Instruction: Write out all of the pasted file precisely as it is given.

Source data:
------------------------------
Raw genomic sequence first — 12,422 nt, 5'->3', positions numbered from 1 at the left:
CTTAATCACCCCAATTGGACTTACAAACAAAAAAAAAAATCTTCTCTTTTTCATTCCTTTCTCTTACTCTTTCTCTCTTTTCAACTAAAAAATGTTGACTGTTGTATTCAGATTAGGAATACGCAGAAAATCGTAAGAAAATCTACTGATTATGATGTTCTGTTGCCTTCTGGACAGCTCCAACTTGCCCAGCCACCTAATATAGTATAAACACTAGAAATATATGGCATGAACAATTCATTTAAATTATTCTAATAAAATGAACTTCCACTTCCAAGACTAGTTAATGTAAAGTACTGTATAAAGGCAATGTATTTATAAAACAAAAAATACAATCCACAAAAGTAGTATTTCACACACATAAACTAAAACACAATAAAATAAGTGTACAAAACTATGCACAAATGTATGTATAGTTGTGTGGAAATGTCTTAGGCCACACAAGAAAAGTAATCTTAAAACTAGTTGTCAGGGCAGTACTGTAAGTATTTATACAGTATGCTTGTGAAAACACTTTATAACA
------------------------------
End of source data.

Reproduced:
Raw genomic sequence first — 12,422 nt, 5'->3', positions numbered from 1 at the left:
CTTAATCACCCCAATTGGACTTACAAACAAAAAAAAAAATCTTCTCTTTTTCATTCCTTTCTCTTACTCTTTCTCTCTTTTCAACTAAAAAATGTTGACTGTTGTATTCAGATTAGGAATACGCAGAAAATCGTAAGAAAATCTACTGATTATGATGTTCTGTTGCCTTCTGGACAGCTCCAACTTGCCCAGCCACCTAATATAGTATAAACACTAGAAATATATGGCATGAACAATTCATTTAAATTATTCTAATAAAATGAACTTCCACTTCCAAGACTAGTTAATGTAAAGTACTGTATAAAGGCAATGTATTTATAAAACAAAAAATACAATCCACAAAAGTAGTATTTCACACACATAAACTAAAACACAATAAAATAAGTGTACAAAACTATGCACAAATGTATGTATAGTTGTGTGGAAATGTCTTAGGCCACACAAGAAAAGTAATCTTAAAACTAGTTGTCAGGGCAGTACTGTAAGTATTTATACAGTATGCTTGTGAAAACACTTTATAACA